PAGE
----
After Bishop Vann departed, the vicar general of Fort Worth had already restricted the TLM at Fisher-More. It could be Bishop Olson followed the recommendations of his staff, some of which probably aren’t too fond of having a traditional Catholic college in their diocese. And even if this act is intended to be some charitable attempt to recall a wayward sheep, it does seem harsh and uncharitable towards students and others at Fisher-More who have come to depend upon the TLM. Fisher-More was an attempt to build a traditional Catholic college, but without the TLM either on campus or immediately available on a daily basis, it would seem one of the prime reasons for the college’s existence was just wiped out. Close as Dallas and Fort Worth are, asking college students to drive 60 miles round trip every day to assist at the TLM in Irving is a bit much.
I also think it was an unfortunately clumsy statement – a truly foolhardy statement – to associate removal of the TLM with “the good of your own soul.” I think folks are reading a connection there that may not be intended, but it’s too easily made by this very brief, very unspecific document.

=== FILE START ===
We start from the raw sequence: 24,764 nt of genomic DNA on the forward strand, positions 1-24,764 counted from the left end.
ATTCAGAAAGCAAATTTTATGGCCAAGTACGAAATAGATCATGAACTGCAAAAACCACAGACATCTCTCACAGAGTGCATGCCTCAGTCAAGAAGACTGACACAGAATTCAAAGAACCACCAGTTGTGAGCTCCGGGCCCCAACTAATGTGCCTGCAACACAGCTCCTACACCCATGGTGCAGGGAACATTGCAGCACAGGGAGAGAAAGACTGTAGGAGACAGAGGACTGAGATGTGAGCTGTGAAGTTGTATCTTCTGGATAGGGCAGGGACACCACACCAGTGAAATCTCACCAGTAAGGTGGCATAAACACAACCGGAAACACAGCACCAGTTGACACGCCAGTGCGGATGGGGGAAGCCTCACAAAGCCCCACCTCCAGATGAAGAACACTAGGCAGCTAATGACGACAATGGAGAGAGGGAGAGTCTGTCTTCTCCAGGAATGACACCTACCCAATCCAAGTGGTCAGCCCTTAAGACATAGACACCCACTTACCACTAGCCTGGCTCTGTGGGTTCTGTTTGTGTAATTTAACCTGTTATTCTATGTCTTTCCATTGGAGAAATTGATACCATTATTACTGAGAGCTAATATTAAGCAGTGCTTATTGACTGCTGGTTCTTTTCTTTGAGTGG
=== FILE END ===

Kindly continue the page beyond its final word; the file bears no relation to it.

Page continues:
Nevertheless, there has been growing concern locally both over King’s draconian style of administration and his seeming desire to make Fisher-More an informal (or formal, who knows?) appendage of the Society of St. Pius X. That may not be King’s intent, but it is the impression many have. In addition, I am told that even though they managed to stay open this spring, Fisher-More’s finances are a wreck and the college is living on borrowed time. These issues may seem unrelated, but they are not. In fact, they are tightly intertwined. That’s all I’ll say about that.
So, make up your own mind. Hopefully we’ll get some more details in the comments from those close to Fisher-More.
UPDATE: I’m shutting down comments since I cannot monitor overnight. I think this has been talked about enough.
I love Michael Voris and Christopher Ferrara and Michael Matt February 27, 2014Posted by tantamergo in Admin, blogfoolery, disconcerting, error, General Catholic, Holy suffering, persecution, sadness, Society, SSPX, Tradition, Virtue, Voris.
There seems to be some sad controversy developing between people who should be friends and allies. I decline to participate.
I love Michael Voris. I have met him personally and know of his commitment to aid souls in obtaining salvation and remedying the crisis in the Church. I firmly believe his work is of great benefit and that he is completely sincere in all his efforts.